The Nokia T20: The essence of functionality - and my new portable office.
How do you talk about something that, quite simply, works?
How do you talk about something that, quite simply, works?
Something that’s so unassuming in its form, so discreet in its function, that you could take it for granted? Something that simply chooses what it needs to get done in the everyday, does those things well in the everyday, and does them in a most unobstructive manner?
Where do you even begin?
It’s exactly 2 months since the folks at HMD Global handed me the Nokia T20, and - to borrow a more renown reviewer’s parlance - I have thoughts.
This battery can GO.
I need you to remember that this is a massive screen - it is, after all, a tablet. Massive screens typically translate to draining battery almost as fast as a hungry Marcus Olang’ wolfs down a peanut soup & sweet potato dish.
(It’s probably only my family that will fully understand this reference, and I’m very happy with that.)
It was fully charged on a Tuesday night. I used it during my night shift, went to sleep, got back up and resumed my work…
And it was still going on Thursday morning.
I’m not a light user either - I had videos playing in P-in-P mode as I went about my days. So reliable is this battery performance that, on a recent 3-day trip to Kisumu, after its 2-hour charging time the night before, I didn’t even bother carrying the charging brick and USB-C cable (both of which come in the box), rather confident in the fact that the screen wouldn’t go black on me.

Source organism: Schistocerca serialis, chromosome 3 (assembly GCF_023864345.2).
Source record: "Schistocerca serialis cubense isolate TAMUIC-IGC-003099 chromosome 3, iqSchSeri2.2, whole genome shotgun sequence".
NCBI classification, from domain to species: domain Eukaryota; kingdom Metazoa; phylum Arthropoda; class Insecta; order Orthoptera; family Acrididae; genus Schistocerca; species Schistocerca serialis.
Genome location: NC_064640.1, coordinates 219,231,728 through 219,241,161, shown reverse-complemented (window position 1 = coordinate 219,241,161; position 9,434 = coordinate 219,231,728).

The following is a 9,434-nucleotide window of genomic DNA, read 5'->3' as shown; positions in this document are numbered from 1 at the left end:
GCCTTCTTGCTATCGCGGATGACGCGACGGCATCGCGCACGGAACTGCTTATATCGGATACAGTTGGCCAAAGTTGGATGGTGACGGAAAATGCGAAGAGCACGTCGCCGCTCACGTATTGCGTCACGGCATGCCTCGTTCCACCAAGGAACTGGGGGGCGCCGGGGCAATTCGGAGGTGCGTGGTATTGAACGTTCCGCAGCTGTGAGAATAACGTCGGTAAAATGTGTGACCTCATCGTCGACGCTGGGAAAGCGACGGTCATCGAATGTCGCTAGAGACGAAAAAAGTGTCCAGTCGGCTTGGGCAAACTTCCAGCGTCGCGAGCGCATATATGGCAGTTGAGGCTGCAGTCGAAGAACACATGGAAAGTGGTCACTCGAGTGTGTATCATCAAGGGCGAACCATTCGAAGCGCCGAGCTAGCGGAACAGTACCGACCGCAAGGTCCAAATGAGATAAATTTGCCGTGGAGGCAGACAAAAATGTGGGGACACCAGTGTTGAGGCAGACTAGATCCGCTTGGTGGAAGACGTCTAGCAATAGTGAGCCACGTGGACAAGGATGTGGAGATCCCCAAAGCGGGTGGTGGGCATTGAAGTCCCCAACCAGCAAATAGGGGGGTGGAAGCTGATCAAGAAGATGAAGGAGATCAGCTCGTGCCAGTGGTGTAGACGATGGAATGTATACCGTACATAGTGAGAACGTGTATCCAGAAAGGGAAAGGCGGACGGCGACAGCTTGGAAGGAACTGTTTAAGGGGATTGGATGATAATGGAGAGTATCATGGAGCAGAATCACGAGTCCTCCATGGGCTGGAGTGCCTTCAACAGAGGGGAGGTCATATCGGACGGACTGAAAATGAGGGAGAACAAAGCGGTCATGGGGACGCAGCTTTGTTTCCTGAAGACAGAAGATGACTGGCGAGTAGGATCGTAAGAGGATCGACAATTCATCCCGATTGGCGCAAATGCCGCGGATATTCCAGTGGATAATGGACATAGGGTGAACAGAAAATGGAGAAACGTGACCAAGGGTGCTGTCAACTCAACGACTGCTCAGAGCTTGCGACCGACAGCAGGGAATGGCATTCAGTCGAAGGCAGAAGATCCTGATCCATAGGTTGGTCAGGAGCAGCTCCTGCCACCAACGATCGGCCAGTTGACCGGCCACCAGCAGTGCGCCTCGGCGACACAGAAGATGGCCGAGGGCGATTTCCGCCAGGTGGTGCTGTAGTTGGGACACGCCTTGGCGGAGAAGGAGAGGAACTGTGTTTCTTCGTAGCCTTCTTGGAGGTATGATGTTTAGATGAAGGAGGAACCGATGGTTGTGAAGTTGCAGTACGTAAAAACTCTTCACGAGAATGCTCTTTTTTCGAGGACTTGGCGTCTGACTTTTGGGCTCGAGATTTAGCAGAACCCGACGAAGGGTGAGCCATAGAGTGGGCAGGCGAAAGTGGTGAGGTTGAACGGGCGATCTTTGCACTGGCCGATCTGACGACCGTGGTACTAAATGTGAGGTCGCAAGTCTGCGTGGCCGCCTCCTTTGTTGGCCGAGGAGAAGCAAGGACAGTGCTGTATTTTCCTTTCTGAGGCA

And I was right to be confident in that, working all through my transit, even where my MacBook Pro had long given up the ghost.
(To be fair, it’s a 2015 MacBook Pro, so not quite the performance powerhouse that is the M1 line, I hear.)
That sure-fire Nokia-level-only build.
I sat on it once. I assure you, I’m no lightweight. It didn’t break.
It’s slipped out of my hands more than once. Screen’s still intact.
Listen. I am no JerryRigEverything, so I won’t take it through such rigorous paces. Not yet, anyway. Still, the build quality on the T20 is as robust as I’d expect from a Nokia device - heck, I’d even wager that a little more care was given to this device, given its sheer real estate. The aluminium unibody serves as a solid base upon which that massive screen rests, with what feels like a little reinforcement at the top of the device just for certainty. I did try to flex it, and it barely gave way. That’s as far as I’ll go though - I intend on using it a whole lot longer, so that’s as far as our bend test shall go.